PS I noted that we have all the languages you mentioned in common!

  4. Barbara – it’s absolutely lovely to “get to know” people who were just names :-) – that’s often both the interviewer as well as the interviewee.
    I’ve only ever used my blog as a storage space to direct students to, but now woken up my Posterous again in order to join in this fun challenge :-)
    You’re right about the IATEFL conf Sandy …. definitely worth a visit, even though it’s great online too !

    • Sandy Millin says:

      Hi Elizabeth,
      I’m really looking forward to IATEFL, especially since I didn’t even get to follow it online this year (I was on a bus from the Czech Republic to the UK at the time!) I’ve downloaded all the talks…and at some point I plan to watch at least one of them!

  5. Leannepri says:

    Sandy, you truly are an inspiration. I’ve only just recently joined twitter and one of the first things I noticed was how active you were in all things – eltpics, eltchat, infiniteideas etc. So I was surprised to read in this interview that you too are relatively new to the world of twitter. You’ve encouraged me to get more involved.

    Barbara, you too are an inspiration. Thanks for doing this interview and giving us all the chance to get to know a little more about Sandy.

    • Sandy Millin says:

      Hi Leanne,
      Thanks very much for the compliments. I have to admit that I lurked for about 6 months, and had only written about 100 tweets in that time, then took part in my first #eltchat in December and the rest is history! (have just topped 5000 tweets…)
      I love helping people get involved in new things, both on and offline. See you on Twitter!

  6. Barbara!
    You said:
    “Sandy embraces opportunities with everything in her being”
    So true! You can feel Sandy’s enthusiasm and energy “coming through the screen”!
    Great interview with one of our PLN STARS!

    Sandy – I LOVE the book Good Omens too! I hope the IATEFL works out for you!

  7. Hi Sandy

    I can’t say that I speak Czech at all, really, as I studied it in East Germany so many years ago and it was all done in German. It was a very old-fashioned method of teaching, I have to say but it was effective back then. I loved Prague when I visited it -it’s such a beautiful city!

    I hope IATEFL Glasgow works out for you! I don’t think I’ll be able to make it next year, but the IATEFL Online will certainly be something to look forward to :-)


    • Sandy Millin says:

      Hi Janet,
      Thanks for your comment.
      Brno is just as beautiful as Prague, but much less well-known! Wizzair have just started a flight from Rome to Brno, so it should be easier than ever for you to visit – I would highly recommend it, as there are a LOT fewer tourists than there are in Prague! I like the capital too, but I could never live there! Watch my blog over the next couple of weeks for some posts about Brno – I’m leaving on the 26th June :( after three years here, so there’s a lot of reminiscing to do!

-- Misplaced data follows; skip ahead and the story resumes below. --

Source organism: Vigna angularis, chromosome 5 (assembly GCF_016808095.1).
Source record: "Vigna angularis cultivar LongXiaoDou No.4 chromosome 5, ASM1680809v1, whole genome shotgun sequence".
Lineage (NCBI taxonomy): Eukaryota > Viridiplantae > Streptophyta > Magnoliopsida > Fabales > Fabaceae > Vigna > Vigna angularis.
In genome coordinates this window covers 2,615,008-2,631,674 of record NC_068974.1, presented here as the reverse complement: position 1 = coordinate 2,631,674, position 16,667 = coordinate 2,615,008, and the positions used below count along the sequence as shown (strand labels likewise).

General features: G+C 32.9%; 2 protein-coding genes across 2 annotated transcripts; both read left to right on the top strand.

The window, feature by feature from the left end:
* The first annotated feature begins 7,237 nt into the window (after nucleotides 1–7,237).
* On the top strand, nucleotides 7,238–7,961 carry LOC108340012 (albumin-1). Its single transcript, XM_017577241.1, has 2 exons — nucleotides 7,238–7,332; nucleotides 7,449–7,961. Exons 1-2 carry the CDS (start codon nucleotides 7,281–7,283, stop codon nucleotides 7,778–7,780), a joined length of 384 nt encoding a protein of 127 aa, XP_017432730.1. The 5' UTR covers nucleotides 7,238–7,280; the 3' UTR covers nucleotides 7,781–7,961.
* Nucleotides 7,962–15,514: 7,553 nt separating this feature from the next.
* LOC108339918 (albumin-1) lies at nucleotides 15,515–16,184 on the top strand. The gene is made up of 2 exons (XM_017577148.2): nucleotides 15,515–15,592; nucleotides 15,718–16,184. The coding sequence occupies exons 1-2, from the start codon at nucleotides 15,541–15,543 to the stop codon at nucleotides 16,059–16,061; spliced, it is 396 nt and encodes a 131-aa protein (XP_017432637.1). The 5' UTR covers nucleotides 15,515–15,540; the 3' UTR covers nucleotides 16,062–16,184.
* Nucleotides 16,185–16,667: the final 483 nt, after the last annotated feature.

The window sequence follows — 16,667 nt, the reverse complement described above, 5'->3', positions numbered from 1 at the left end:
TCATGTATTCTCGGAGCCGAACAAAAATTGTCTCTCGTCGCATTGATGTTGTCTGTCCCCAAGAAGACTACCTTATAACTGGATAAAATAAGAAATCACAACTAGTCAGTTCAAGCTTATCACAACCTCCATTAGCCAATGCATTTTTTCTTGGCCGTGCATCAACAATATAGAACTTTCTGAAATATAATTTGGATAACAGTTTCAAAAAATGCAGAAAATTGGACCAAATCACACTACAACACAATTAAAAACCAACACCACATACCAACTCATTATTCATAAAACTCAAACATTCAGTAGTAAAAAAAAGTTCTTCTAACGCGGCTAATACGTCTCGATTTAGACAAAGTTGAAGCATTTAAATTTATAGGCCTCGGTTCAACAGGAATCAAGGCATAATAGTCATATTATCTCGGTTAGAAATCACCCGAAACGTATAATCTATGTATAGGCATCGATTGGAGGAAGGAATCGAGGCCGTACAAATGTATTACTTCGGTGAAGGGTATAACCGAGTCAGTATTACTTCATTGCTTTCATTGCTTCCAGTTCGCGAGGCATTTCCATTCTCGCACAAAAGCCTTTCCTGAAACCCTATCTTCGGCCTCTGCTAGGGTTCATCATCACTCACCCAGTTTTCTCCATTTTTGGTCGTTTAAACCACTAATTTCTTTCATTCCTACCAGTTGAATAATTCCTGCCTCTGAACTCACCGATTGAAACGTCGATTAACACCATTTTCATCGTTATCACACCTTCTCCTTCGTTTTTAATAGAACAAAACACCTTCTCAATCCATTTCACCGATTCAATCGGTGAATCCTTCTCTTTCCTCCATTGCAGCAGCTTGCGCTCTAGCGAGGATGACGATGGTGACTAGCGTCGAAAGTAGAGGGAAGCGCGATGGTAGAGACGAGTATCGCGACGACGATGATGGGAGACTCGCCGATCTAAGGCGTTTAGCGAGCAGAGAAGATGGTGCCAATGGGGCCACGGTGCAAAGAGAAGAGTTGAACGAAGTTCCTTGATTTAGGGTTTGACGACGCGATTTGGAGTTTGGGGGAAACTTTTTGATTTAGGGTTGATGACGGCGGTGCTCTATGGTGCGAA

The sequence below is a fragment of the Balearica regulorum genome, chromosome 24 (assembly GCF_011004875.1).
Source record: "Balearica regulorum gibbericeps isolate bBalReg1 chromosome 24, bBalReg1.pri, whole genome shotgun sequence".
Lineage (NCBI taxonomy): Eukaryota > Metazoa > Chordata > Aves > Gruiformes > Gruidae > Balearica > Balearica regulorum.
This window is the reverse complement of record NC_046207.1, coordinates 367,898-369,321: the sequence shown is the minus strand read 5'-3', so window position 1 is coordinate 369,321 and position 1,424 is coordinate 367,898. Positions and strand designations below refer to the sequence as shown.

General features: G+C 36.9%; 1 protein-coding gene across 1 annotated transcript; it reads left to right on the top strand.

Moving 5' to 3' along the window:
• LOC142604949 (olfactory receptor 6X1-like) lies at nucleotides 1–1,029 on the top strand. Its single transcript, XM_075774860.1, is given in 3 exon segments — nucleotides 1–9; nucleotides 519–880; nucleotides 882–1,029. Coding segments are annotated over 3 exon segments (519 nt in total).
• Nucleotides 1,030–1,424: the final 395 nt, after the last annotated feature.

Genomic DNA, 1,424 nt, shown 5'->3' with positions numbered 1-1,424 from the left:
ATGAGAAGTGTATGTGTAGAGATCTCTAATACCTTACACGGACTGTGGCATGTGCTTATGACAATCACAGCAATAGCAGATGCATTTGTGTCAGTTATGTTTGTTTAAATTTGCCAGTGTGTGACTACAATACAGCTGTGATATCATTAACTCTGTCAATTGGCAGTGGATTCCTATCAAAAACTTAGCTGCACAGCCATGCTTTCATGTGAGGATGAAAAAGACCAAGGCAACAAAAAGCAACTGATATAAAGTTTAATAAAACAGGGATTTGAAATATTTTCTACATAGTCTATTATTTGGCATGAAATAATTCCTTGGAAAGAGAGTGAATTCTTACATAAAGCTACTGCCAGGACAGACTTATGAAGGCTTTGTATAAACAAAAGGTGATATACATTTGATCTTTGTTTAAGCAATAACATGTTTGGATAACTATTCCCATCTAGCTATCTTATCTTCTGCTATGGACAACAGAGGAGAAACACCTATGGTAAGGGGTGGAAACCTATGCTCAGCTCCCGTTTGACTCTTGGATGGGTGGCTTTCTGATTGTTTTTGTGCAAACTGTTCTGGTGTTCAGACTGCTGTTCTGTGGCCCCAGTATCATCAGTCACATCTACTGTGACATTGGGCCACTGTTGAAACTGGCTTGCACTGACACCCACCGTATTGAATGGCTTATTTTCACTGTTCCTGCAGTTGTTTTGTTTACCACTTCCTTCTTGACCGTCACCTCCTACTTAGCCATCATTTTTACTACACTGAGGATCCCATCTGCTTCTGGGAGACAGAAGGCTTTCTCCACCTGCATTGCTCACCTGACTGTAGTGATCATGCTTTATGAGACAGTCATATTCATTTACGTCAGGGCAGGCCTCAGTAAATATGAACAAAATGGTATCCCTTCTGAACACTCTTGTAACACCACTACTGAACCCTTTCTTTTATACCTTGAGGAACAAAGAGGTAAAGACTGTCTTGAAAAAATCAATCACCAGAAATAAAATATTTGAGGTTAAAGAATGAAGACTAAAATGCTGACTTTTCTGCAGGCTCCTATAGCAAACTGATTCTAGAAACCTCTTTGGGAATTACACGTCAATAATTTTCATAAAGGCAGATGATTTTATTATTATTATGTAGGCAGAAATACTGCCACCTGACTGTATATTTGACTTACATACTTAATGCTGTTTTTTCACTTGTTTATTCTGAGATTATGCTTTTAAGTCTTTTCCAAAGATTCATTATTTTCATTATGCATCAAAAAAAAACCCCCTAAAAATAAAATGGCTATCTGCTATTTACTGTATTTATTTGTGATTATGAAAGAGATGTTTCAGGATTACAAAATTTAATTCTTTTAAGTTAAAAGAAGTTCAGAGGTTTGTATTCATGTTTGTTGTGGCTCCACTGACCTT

8. Howdy Barb and Sandy-

    WOW… 6 languages. I’m impressed ! It’s cool to see that you’ve only been on twitter as long as I have, Sandy. I feel like we’ve both jumped headfirst into a whole new world. So much to share and learn.

    Cheers, brad

    • Sandy Millin says:

      Hi Brad,
      I was surprised when I saw 6 languages :) I think of it as 4 (for a long time I forgot to include English and always said 3!), with bits of the others, although I sometimes tell my students it’s 4.4.1 ;) approximately. I agree that it’s a whole new world…in fact that’s what I called the presentation I did on blogs and twitter at our school conference in March (and I made an Overstream video to go with it called ‘A Whole New World of ELT’) – here is the post, and the video link is in it I love being here, and challenges like this just make me want to keep exploring!
      Thanks again,

  9. Great interview! I had a lovely time being interviewed by Sandy a few weeks ago and it’s lovely to read more about her here. Am hoping to meet her sometime in September, since we’ll both be in the UK–fingers crossed! :)

    Nice work, both of you! :)

  10. Sue Annan says:

    Just catching up with all the interviews I missed when on holiday. Thank you Barbara for taking the time to introduce Sandy to us. Its lovely to get to know everyone better through this challenge. Thanks Brad for coming up with the idea. :-)